Wisconsin Opponent Preview: Iowa

Wisconsin Opponent Preview: Iowa

Football

Wisconsin Opponent Preview: Iowa

Good news and bad news as it is concerned for the University of Wisconsin.

The bad first is Wisconsin is trying to shake off a tough September loss, seeing an opportunity to send an ugly game into overtime sail wide left. Instead of another perfect nonconference home season, UW is left to figure out what went wrong from its 24-21 loss to BYU last weekend. The good news, however, is there is still plenty of season left to make up for their loss and win the Big Ten championship. Are the hopes of the College Football Playoffs out of reach for the Badgers?  Not necessarily, even though the probability went way down, and UW can right the ship this Saturday at Iowa. If the Badgers can finish the season strong and win the Big Ten Championship, can that land them a spot in the playoffs?

Iowa is coming off a big win against Northern Iowa, 38-14, in large part to its offense and junior quarterback Nate Stanley. Stanley threw for over 300 yards, completing 23 of 28 of his passes and a pair of touchdowns. Senior wide receiver Nick Easley had a field day with Stanley’s performance, hauling in 10 receptions for 103 yards and a touchdown. The ball was run efficiently by the Hawkeye running backs, sophomore Toren Young and Mekhi Sargent, combining for 154 rushing yards off of 29 carries and three scores.  The last stat should catch the attention of Wisconsin, considering the Badgers saw BYU senior running back Squally Canada run for 118 yards and two touchdowns on only 11 carries.

That performance wasn’t the typical Badgers defense we see every week, a unit that has the core goals of shutting down the run game, limiting the opponents’ scores close to none and getting the ball back to the offense.

Defensively, the Hawkeyes held the Panthers to six rushing yards on 21 attempts. UNI’s leading rusher finished with 27 yards on 13 carries. The Panthers were able to do some damage through the air, however, finishing with 222 passing yards and completing a decent percentage (21-for-38, 55.2 percent) of their passes to their receivers.  Both teams evened out on turnovers with two, the Hawkeyes causing an interception and fumble recovery and the Panthers catching two interceptions.

The passing game for both teams last weekend was not a pretty sight to see at Camp Randall Stadium.  Junior Alex Hornibrook went 18-for-28 passing for 190 yards but threw a costly interception and no touchdowns. Senior Tanner Mangum struggled throughout the game, throwing only for 89 yards on 12-for-22 passing.  Mangum also went without any touchdowns but threw no interceptions. The only player that threw a touchdown was BYU junior wide receiver Aleva Hifo for 31 yards.

Some good news for Wisconsin’s offense is sophomore wide receiver Danny Davis returned from his suspension and had four receptions for 40 yards. With Davis back in the lineup and getting back into the swing of things, he will be a big threat for defenses throughout the season. Helping hands also come from freshmen tight end Jake Ferguson and junior wide receiver A.J. Taylor, making it difficult to game plan against a good receiving core.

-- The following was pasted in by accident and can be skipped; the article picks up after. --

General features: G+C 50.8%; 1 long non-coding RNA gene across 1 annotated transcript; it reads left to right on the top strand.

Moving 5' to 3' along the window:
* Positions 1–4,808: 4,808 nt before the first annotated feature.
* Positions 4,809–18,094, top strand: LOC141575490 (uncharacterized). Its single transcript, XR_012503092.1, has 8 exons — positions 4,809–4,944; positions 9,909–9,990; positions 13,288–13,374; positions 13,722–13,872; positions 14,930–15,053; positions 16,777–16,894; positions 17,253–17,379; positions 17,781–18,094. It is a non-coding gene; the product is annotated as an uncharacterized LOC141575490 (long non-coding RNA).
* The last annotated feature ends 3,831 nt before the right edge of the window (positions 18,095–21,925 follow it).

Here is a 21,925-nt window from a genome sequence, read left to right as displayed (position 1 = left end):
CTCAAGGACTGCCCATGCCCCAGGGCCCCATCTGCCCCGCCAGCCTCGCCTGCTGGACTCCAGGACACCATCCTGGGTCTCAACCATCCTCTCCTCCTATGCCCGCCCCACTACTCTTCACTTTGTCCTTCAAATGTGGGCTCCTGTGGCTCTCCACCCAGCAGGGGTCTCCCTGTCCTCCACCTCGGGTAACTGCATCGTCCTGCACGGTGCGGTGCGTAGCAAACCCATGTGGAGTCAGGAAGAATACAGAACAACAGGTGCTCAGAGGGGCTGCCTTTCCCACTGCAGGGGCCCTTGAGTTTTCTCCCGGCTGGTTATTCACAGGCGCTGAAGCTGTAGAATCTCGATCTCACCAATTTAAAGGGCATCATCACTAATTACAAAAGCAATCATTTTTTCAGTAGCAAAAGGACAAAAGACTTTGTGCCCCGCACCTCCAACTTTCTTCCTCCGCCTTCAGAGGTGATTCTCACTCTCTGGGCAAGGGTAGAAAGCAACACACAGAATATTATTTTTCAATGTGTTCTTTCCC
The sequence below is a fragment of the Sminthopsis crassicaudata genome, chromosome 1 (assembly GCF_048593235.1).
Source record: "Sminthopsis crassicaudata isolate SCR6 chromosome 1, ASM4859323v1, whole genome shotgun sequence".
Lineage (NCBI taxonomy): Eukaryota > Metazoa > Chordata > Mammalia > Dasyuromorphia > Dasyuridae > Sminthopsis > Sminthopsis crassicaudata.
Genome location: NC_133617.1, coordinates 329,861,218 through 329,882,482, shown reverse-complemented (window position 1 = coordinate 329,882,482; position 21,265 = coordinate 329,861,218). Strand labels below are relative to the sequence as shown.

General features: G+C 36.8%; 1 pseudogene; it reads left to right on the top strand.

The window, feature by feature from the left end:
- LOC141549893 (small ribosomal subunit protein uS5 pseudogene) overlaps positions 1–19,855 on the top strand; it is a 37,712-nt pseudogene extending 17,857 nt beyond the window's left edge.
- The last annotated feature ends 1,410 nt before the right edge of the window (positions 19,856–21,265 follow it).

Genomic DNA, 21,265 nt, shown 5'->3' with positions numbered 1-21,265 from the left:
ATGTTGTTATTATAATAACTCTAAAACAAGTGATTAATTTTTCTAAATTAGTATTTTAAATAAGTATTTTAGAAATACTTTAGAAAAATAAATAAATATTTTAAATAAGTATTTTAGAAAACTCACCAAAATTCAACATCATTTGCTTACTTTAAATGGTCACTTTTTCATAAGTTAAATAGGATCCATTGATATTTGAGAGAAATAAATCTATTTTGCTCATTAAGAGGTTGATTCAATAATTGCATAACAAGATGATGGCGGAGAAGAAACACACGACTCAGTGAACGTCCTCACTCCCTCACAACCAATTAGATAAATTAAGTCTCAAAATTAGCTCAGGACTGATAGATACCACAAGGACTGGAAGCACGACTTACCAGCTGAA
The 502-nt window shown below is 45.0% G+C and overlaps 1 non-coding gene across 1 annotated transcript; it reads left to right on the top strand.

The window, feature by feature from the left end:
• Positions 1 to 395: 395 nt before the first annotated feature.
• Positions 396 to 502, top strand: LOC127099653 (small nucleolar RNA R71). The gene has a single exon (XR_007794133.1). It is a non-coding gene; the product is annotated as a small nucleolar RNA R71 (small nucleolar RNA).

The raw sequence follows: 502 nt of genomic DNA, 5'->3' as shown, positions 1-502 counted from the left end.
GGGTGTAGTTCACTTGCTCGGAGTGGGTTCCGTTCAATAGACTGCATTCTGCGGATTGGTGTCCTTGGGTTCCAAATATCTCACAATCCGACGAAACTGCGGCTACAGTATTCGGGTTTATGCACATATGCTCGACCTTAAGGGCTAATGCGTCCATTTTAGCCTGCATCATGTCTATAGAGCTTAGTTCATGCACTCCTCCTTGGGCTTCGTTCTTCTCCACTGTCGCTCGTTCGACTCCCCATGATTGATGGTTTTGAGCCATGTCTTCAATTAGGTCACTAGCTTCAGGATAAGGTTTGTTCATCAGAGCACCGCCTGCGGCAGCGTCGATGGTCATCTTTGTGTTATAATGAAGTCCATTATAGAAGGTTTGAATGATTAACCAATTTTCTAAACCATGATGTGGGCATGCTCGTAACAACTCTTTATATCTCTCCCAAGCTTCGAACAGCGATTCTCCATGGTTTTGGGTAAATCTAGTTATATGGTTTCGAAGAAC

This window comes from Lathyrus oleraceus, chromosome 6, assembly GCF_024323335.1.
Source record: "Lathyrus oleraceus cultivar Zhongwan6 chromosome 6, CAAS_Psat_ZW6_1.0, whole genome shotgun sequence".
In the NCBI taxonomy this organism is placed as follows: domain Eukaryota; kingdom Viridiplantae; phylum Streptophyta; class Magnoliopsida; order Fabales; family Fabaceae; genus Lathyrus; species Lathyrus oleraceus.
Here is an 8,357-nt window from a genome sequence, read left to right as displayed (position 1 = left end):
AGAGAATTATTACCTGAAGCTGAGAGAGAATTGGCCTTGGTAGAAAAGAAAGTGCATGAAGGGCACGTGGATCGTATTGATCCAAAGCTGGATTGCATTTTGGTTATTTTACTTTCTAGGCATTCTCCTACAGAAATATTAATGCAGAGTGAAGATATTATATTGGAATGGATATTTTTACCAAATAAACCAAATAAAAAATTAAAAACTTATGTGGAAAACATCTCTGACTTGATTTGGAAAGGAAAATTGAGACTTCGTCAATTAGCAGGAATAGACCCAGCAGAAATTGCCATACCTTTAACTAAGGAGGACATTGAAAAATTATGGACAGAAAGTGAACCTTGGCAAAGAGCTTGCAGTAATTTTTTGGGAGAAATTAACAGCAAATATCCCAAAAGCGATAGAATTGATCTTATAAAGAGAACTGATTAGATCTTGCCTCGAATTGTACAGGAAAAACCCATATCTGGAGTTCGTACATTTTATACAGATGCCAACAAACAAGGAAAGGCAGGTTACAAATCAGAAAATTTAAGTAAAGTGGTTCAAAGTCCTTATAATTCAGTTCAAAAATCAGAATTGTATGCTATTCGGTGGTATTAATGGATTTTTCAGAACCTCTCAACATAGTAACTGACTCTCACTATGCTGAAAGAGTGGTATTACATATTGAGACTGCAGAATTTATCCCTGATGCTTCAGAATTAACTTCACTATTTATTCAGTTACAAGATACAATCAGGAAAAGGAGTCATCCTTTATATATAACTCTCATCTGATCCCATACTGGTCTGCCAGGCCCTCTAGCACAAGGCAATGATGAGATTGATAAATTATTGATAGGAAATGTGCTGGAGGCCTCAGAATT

In the last few years, Wisconsin has beaten Iowa both at Camp Randall and Kinnick Stadium to maintain possession of the Heartland Trophy. Will the bronze bull be leaving Madison this Saturday?

Iowa has played phenomenal games against highly-ranked football programs under the lights in recent years, and the games between UW and Iowa have always been battles. Both schools are known for its big and powerful lineman and similar offensive and defensive concepts. Wisconsin will be playing a mirrored version of itself, meaning it is going to be a hard-fought game of inches between the two parties.

With conference play beginning, Wisconsin has to play with better focus and discipline on its gameplay. UW needs to get everyone healthy and prepared because these rivalry games are no walk in the park. These games decide the men amongst the boys. Having a young defense, Wisconsin will have a difficult time against the receiving core and the leadership of Stanley. They will need to be able to get off the field by winning the third-down conversions. Offensively, the Badgers need to produce when the opportunity arises. The Iowa defense will play physical and smart so Hornibrook and the receiving core will need to help out Jonathon Taylor if they want to win this game.

Wisconsin did not play “Wisconsin Football” last weekend and it cost them. The loss to BYU hopefully is an eye-opener as a whole, especially since a lot of goals are still obtainable with plenty of season left to recover. Only the UW players can decide where they want to be at the end of the season. Is it holding the Big Ten Championship Trophy? Or looking on from home, watching someone else hoist the hardware?

We can only control the controllables in life. It is up to us – the players – to take advantage and seize the moment when it arises.  Expect a battle this weekend and that the Badgers will be ready to play.

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